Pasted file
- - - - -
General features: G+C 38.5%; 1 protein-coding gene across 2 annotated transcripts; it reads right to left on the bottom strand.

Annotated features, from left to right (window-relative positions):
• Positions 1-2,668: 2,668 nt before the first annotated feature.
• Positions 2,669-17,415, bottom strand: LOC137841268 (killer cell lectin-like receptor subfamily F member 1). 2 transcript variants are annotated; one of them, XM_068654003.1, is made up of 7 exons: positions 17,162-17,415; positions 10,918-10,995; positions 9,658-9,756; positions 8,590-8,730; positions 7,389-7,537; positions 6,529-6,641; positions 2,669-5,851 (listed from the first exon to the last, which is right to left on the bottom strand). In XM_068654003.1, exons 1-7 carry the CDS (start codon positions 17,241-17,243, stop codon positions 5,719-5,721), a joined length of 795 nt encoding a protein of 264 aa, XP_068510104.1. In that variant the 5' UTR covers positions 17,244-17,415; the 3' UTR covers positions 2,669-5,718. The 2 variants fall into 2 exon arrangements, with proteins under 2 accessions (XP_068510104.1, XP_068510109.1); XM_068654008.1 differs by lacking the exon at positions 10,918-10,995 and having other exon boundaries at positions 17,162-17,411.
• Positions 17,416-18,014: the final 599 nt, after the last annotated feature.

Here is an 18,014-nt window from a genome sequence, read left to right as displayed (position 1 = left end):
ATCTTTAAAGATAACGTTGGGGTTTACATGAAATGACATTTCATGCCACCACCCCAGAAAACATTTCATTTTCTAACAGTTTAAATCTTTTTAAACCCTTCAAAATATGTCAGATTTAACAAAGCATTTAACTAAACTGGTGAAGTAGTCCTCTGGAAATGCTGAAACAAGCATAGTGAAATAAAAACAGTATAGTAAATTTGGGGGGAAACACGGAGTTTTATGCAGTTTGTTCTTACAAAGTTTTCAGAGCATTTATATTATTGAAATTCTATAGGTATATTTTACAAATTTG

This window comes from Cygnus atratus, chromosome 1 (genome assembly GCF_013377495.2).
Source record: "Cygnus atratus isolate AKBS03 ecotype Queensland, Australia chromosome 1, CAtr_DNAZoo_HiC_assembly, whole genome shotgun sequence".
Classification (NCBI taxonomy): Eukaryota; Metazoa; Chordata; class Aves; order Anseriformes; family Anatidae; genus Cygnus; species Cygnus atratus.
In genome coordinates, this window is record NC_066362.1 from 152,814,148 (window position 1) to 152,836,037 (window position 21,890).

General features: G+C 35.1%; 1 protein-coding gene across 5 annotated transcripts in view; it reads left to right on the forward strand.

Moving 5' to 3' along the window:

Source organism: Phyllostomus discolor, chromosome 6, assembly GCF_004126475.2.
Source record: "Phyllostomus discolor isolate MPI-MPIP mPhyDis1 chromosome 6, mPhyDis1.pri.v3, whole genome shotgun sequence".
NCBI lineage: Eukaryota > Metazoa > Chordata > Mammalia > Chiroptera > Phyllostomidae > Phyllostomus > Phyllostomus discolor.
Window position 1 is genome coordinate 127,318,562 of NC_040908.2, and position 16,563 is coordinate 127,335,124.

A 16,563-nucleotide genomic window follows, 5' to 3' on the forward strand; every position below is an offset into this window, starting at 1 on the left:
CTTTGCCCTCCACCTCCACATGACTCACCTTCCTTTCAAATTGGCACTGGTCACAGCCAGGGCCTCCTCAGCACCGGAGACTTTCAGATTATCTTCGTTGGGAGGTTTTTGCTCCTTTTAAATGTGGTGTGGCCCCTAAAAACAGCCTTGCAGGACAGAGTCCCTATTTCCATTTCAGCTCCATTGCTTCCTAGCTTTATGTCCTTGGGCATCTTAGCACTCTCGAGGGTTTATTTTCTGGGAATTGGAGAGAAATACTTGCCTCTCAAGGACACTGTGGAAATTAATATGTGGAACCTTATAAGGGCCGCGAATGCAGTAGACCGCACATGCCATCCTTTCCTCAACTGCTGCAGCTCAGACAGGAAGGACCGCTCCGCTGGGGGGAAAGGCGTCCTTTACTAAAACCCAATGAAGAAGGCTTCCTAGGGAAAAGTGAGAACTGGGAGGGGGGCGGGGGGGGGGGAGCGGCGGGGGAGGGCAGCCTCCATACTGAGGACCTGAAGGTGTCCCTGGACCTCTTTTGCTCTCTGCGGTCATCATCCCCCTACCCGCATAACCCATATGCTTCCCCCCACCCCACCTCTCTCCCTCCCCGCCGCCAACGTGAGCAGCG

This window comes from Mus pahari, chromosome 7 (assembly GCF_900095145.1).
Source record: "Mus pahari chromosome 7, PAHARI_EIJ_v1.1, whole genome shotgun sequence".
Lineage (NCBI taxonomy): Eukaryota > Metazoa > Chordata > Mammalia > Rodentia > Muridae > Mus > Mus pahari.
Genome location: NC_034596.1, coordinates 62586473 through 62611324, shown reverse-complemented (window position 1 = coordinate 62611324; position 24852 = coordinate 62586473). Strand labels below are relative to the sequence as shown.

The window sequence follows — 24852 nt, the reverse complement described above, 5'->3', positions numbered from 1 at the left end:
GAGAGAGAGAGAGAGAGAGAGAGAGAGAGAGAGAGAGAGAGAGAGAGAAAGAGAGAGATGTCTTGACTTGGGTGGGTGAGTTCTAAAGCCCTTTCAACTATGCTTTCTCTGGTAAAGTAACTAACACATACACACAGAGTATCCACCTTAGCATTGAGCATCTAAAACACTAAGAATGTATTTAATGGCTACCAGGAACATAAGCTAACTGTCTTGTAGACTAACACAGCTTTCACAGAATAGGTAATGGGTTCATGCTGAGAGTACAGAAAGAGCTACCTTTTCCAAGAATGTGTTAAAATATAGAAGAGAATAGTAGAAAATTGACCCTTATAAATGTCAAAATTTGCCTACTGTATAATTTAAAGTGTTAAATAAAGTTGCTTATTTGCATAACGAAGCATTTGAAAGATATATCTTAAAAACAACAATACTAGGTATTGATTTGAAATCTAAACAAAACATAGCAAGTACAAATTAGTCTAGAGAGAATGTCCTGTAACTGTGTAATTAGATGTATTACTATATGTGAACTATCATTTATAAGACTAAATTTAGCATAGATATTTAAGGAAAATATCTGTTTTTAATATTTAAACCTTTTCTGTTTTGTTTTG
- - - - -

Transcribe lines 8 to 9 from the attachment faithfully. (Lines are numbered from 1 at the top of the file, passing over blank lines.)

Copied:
This window comes from Cygnus atratus, chromosome 1 (genome assembly GCF_013377495.2).
Source record: "Cygnus atratus isolate AKBS03 ecotype Queensland, Australia chromosome 1, CAtr_DNAZoo_HiC_assembly, whole genome shotgun sequence".